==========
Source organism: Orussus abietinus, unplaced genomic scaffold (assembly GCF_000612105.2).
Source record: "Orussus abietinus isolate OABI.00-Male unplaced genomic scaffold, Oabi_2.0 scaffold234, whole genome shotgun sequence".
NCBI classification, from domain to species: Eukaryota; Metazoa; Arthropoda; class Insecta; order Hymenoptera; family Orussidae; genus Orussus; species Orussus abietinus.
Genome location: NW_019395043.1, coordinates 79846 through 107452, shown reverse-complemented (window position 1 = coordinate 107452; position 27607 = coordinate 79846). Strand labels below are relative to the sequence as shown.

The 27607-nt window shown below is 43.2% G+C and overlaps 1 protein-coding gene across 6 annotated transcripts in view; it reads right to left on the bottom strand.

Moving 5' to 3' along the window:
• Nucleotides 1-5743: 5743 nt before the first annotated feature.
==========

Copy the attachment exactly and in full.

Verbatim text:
Source organism: Orussus abietinus, unplaced genomic scaffold (assembly GCF_000612105.2).
Source record: "Orussus abietinus isolate OABI.00-Male unplaced genomic scaffold, Oabi_2.0 scaffold234, whole genome shotgun sequence".
NCBI classification, from domain to species: Eukaryota; Metazoa; Arthropoda; class Insecta; order Hymenoptera; family Orussidae; genus Orussus; species Orussus abietinus.
Genome location: NW_019395043.1, coordinates 79846 through 107452, shown reverse-complemented (window position 1 = coordinate 107452; position 27607 = coordinate 79846). Strand labels below are relative to the sequence as shown.

The 27607-nt window shown below is 43.2% G+C and overlaps 1 protein-coding gene across 6 annotated transcripts in view; it reads right to left on the bottom strand.

Moving 5' to 3' along the window:
• Nucleotides 1-5743: 5743 nt before the first annotated feature.